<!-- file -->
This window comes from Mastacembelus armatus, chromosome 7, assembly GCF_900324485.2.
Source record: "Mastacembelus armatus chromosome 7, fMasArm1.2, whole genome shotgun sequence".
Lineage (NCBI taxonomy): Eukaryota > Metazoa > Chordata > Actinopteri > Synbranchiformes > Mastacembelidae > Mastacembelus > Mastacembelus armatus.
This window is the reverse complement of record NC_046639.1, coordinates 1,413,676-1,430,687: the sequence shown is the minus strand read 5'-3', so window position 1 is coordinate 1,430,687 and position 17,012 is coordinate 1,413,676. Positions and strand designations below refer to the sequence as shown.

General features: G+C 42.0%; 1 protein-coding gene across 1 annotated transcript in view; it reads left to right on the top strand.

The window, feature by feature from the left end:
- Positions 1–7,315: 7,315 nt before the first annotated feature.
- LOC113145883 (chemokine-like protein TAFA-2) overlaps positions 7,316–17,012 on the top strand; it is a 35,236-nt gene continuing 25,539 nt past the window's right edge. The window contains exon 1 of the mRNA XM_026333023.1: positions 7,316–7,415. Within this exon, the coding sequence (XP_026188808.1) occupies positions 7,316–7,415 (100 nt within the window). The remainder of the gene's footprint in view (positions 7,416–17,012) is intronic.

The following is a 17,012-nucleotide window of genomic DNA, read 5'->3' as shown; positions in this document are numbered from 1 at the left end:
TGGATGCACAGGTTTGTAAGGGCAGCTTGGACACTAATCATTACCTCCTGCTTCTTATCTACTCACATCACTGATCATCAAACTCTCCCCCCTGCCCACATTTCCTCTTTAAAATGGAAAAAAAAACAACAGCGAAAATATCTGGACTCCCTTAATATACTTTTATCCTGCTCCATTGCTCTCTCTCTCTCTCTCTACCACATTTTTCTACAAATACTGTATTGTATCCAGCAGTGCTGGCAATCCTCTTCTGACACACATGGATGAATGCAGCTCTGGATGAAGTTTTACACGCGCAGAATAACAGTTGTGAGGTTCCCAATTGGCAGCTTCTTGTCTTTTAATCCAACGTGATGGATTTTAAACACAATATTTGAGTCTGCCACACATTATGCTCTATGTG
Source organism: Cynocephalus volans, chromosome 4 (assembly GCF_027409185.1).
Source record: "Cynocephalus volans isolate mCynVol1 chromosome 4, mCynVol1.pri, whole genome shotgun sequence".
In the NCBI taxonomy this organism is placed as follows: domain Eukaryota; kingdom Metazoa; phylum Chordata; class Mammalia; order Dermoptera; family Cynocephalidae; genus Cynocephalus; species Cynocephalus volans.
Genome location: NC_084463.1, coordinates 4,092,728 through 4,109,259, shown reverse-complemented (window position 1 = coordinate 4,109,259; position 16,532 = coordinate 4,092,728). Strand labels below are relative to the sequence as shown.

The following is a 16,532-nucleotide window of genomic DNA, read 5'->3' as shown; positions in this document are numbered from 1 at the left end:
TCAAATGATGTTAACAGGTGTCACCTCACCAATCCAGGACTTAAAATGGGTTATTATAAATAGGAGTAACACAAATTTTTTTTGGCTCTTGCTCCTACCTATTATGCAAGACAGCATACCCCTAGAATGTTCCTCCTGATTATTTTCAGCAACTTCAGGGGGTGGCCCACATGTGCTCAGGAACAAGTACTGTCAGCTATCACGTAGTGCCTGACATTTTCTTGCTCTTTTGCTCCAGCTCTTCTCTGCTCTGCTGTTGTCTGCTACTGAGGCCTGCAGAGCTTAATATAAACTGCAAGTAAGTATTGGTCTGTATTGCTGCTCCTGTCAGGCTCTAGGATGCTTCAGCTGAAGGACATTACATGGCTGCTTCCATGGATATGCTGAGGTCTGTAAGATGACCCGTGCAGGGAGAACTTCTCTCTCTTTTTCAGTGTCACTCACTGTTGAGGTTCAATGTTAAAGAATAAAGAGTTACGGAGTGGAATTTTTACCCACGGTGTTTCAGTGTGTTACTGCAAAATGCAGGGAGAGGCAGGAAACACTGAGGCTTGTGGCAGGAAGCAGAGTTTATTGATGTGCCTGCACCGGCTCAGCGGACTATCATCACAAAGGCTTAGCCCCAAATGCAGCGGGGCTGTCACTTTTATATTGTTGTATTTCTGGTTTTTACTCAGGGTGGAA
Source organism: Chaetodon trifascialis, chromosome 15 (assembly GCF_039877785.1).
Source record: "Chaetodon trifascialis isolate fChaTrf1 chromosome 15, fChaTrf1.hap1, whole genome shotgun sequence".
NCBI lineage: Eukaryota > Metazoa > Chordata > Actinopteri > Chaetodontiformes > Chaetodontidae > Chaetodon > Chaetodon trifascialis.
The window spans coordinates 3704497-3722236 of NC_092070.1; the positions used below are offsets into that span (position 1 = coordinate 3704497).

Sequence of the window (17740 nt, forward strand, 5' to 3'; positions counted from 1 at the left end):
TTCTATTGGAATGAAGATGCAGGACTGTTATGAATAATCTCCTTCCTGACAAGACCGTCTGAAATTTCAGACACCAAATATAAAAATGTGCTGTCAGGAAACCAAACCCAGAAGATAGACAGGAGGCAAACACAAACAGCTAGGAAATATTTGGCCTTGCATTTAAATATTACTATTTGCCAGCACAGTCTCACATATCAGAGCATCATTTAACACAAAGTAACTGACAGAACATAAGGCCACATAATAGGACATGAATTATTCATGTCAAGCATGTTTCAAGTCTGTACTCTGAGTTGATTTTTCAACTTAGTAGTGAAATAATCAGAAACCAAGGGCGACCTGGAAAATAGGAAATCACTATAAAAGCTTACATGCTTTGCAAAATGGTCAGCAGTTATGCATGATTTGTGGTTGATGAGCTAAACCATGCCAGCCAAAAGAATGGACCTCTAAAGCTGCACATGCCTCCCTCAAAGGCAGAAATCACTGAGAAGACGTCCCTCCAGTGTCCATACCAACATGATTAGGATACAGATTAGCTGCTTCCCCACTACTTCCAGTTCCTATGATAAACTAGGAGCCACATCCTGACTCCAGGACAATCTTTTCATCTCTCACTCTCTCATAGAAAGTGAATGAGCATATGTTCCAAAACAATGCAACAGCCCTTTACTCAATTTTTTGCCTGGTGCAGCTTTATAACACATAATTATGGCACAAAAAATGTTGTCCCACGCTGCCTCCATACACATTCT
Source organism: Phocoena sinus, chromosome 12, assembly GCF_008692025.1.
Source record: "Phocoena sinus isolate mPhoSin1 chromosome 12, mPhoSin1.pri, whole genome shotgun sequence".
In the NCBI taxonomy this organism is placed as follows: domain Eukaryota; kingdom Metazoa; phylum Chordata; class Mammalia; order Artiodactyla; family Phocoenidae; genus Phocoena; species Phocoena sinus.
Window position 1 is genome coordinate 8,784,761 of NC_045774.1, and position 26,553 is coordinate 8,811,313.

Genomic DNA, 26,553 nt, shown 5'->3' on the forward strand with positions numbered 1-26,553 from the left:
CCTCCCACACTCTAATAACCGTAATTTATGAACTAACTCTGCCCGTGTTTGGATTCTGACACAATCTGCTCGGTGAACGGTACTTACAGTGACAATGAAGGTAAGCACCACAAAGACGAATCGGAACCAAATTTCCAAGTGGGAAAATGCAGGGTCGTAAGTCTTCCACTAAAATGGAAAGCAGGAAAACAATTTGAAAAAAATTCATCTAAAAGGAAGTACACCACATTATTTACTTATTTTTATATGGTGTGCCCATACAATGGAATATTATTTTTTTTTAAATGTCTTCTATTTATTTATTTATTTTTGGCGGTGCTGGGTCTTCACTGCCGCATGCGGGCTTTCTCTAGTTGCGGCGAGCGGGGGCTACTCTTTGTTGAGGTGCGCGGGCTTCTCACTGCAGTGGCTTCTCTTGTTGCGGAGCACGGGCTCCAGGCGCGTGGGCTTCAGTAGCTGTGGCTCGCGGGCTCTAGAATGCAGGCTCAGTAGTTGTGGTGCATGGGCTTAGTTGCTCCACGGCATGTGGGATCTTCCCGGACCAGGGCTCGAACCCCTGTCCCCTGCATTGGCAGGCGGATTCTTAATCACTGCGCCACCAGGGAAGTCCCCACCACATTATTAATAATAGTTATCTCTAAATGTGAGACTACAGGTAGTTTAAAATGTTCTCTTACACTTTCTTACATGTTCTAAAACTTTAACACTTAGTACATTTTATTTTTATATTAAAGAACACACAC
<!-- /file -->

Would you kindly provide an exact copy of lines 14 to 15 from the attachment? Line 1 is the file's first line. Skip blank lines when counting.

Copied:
Genome location: NC_084463.1, coordinates 4,092,728 through 4,109,259, shown reverse-complemented (window position 1 = coordinate 4,109,259; position 16,532 = coordinate 4,092,728). Strand labels below are relative to the sequence as shown.

The following is a 16,532-nucleotide window of genomic DNA, read 5'->3' as shown; positions in this document are numbered from 1 at the left end: